Name: Michelle Chan YeeTeng Faculty: Molecular Biology and Biochemistry Year of Study: 4th Supervisor: Dr. Sharon Gorski
How did you get involved in research?
It all started in my second
year when I approached Dr. Plettner casually to ask for a volunteer position in
her lab without the intention of actually getting it. She was really nice and
supportive as a PI and always encouraged us to attend seminars and get around knowing
more people. I guess that probably is the stepping stone of my life-long career
as a researcher.
What will you be working on this summer?
I did a thesis honours with Dr. Gorski in the Spring on compensatory autophagy induced by proteasome inhibitors in breast cancer cell lines. As part of the project of VPR-USRA that I applied for the summer, I will be working mostly on the follow-up study of my research aim and potentially on characterizing autophagy regulators in Drosophila.
What is a typical “day in the life” in the lab for you?
Cells passaging and drug treatment. I have had weeks of Western blot and CV which are not really fun.
Favourite science joke or meme from your field?
What do you call an acid with
an attitude? A-mean-oh acid.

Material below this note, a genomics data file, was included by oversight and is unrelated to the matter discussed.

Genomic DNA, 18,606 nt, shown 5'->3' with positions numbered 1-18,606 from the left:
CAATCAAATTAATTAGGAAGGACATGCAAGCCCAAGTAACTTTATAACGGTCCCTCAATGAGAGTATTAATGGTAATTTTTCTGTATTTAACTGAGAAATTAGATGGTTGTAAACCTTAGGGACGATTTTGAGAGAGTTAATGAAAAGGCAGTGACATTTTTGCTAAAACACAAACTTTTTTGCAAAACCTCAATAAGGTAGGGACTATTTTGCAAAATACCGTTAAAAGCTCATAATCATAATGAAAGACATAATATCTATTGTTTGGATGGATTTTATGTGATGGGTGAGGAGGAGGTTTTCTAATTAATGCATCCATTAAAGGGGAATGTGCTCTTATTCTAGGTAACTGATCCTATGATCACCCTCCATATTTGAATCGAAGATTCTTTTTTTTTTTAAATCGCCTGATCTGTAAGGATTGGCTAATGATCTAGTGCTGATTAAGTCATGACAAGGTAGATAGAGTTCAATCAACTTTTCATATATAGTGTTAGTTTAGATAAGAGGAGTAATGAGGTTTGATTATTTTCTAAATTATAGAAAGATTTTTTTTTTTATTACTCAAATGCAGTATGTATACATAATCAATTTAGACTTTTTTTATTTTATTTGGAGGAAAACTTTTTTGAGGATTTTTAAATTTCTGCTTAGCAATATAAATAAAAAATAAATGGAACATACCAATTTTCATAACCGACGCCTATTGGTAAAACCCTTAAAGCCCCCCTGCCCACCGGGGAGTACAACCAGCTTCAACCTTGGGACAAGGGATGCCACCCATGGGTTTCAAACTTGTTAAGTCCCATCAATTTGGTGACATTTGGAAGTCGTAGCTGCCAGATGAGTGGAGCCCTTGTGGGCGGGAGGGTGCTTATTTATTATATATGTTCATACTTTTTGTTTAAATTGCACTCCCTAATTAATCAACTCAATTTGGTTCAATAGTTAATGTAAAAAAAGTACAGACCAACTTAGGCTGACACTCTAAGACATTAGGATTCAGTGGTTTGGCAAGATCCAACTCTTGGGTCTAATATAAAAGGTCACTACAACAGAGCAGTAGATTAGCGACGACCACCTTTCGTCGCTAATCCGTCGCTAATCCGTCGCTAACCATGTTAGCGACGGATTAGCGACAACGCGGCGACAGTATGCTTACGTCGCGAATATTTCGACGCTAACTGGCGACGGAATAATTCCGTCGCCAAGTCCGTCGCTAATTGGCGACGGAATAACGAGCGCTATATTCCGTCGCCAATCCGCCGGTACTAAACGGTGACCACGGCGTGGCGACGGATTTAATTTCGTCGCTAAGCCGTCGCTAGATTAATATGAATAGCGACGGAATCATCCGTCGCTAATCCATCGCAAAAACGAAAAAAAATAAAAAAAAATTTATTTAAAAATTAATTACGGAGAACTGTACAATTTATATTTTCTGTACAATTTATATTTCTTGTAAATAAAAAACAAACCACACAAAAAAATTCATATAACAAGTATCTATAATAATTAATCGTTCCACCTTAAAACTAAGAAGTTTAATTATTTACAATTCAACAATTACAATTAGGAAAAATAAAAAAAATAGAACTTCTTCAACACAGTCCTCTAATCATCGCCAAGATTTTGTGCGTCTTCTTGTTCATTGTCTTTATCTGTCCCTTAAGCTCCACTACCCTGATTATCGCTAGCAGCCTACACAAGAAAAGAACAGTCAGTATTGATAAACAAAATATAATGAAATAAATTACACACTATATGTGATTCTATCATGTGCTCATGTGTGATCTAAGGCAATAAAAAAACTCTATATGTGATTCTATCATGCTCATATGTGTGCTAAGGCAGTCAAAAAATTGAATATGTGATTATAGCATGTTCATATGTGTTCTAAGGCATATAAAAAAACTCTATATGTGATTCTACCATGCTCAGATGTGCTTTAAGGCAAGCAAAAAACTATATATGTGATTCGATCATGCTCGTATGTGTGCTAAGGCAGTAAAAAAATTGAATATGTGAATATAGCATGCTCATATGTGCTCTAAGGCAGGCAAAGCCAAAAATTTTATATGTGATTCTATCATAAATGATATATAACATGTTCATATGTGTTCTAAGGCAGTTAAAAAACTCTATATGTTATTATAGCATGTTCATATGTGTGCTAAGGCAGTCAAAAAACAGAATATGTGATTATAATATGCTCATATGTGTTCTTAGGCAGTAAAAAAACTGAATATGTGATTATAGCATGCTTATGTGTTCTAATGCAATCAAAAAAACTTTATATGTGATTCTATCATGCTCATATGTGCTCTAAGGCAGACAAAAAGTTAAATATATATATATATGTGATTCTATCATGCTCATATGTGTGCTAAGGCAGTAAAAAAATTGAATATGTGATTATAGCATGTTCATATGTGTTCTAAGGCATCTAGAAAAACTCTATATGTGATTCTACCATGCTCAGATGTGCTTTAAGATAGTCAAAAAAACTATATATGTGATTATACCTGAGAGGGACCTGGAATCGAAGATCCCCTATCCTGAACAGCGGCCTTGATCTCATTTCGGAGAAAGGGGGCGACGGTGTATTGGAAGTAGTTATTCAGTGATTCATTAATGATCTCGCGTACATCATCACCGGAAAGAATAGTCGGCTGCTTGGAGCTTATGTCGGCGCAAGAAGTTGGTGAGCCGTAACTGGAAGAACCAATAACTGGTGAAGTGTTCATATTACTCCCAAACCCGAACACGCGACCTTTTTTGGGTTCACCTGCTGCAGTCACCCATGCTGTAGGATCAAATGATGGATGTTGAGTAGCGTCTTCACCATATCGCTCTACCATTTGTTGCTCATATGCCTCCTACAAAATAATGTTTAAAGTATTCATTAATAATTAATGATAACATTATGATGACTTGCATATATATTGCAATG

What scares you the most in the lab or the field?
When my cells
get contaminated because that would literally mean another futile week with no
She climbs to the floor labelled ‘Lepidoptera
Collections’ which contains over four million butterfly and moth specimens
meticulously organized and stored in 30,000 drawers. These specimens were
collected by scientists and naturalists around the world throughout the 20th
and 21st centuries.
Lewthwaite’s research combines spatial
ecology and evolutionary relationships between species to help evaluate the
biodiversity impacts of human-caused climate change. Her goal is to provide
scientific information to help governments, communities, and decision makers
prioritize conservation efforts.
She chose to study and examine these
patterns in Canadian butterflies because they have short lifespans and are
sensitive to environmental changes. Butterflies respond to changing climate
quickly in ways that are fairly easy to track. Furthermore, because butterflies